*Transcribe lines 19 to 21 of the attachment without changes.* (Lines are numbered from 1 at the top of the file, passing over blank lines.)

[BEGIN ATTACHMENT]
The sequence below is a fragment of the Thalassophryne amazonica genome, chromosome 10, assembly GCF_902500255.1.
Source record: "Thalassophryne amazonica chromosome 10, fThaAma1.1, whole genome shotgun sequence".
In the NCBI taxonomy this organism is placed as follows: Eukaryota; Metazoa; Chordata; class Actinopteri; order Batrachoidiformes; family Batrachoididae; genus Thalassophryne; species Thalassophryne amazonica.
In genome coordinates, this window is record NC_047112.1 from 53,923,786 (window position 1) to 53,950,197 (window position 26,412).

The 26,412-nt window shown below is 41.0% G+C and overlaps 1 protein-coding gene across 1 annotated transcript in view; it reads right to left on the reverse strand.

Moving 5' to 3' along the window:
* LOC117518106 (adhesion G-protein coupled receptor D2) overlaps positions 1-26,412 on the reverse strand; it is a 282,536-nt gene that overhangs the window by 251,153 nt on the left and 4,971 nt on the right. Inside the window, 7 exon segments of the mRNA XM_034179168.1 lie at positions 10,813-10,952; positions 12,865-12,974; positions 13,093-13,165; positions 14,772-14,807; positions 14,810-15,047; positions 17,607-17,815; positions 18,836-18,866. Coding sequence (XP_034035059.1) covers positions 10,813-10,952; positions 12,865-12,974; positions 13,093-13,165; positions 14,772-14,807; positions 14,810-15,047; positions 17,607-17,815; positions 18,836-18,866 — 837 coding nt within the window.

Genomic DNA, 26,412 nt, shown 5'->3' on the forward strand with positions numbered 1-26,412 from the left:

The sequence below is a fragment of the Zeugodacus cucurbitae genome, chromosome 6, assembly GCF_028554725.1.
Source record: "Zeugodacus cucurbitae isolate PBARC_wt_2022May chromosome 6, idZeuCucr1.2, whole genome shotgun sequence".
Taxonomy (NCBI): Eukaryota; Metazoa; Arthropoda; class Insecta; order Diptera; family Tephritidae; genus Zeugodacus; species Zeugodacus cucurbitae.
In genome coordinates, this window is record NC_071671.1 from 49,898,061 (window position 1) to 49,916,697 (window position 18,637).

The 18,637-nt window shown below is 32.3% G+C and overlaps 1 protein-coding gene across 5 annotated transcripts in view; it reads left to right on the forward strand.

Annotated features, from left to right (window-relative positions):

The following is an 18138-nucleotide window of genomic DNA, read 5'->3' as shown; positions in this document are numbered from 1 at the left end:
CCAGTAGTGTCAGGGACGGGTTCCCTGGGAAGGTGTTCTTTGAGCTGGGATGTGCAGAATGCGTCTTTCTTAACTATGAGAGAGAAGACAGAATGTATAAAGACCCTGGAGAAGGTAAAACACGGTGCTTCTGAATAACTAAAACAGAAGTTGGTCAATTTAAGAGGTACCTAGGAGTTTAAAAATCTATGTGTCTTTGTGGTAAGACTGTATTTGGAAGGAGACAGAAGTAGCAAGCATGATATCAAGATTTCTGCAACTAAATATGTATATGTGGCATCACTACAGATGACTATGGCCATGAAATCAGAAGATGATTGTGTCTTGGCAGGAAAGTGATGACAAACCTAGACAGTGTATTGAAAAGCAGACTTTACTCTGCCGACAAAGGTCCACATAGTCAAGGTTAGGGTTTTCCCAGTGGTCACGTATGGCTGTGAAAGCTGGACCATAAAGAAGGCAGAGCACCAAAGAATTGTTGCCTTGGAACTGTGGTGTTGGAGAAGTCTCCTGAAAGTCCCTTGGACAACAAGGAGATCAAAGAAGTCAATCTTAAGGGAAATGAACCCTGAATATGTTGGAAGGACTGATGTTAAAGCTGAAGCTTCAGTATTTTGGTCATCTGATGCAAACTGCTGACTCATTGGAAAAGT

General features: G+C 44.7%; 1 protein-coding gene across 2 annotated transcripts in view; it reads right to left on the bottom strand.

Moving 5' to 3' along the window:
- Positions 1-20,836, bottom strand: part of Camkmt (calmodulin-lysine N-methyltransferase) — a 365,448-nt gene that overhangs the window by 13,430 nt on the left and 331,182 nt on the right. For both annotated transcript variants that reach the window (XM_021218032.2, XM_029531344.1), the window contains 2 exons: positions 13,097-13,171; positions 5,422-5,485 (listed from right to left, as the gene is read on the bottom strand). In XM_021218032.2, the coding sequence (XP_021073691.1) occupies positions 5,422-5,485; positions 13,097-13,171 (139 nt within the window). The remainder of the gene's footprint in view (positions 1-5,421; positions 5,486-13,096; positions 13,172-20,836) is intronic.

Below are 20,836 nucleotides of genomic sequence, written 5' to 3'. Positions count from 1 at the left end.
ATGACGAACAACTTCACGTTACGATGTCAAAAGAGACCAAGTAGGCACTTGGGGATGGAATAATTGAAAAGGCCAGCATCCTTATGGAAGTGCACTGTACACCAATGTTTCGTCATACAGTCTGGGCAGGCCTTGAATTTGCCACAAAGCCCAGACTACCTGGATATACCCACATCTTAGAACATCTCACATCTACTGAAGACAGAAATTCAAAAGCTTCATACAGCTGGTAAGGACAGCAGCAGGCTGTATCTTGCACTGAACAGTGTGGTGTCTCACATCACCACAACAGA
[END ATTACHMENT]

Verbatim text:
- Positions 1-20,836, bottom strand: part of Camkmt (calmodulin-lysine N-methyltransferase) — a 365,448-nt gene that overhangs the window by 13,430 nt on the left and 331,182 nt on the right. For both annotated transcript variants that reach the window (XM_021218032.2, XM_029531344.1), the window contains 2 exons: positions 13,097-13,171; positions 5,422-5,485 (listed from right to left, as the gene is read on the bottom strand). In XM_021218032.2, the coding sequence (XP_021073691.1) occupies positions 5,422-5,485; positions 13,097-13,171 (139 nt within the window). The remainder of the gene's footprint in view (positions 1-5,421; positions 5,486-13,096; positions 13,172-20,836) is intronic.

Below are 20,836 nucleotides of genomic sequence, written 5' to 3'. Positions count from 1 at the left end.
ATGACGAACAACTTCACGTTACGATGTCAAAAGAGACCAAGTAGGCACTTGGGGATGGAATAATTGAAAAGGCCAGCATCCTTATGGAAGTGCACTGTACACCAATGTTTCGTCATACAGTCTGGGCAGGCCTTGAATTTGCCACAAAGCCCAGACTACCTGGATATACCCACATCTTAGAACATCTCACATCTACTGAAGACAGAAATTCAAAAGCTTCATACAGCTGGTAAGGACAGCAGCAGGCTGTATCTTGCACTGAACAGTGTGGTGTCTCACATCACCACAACAGA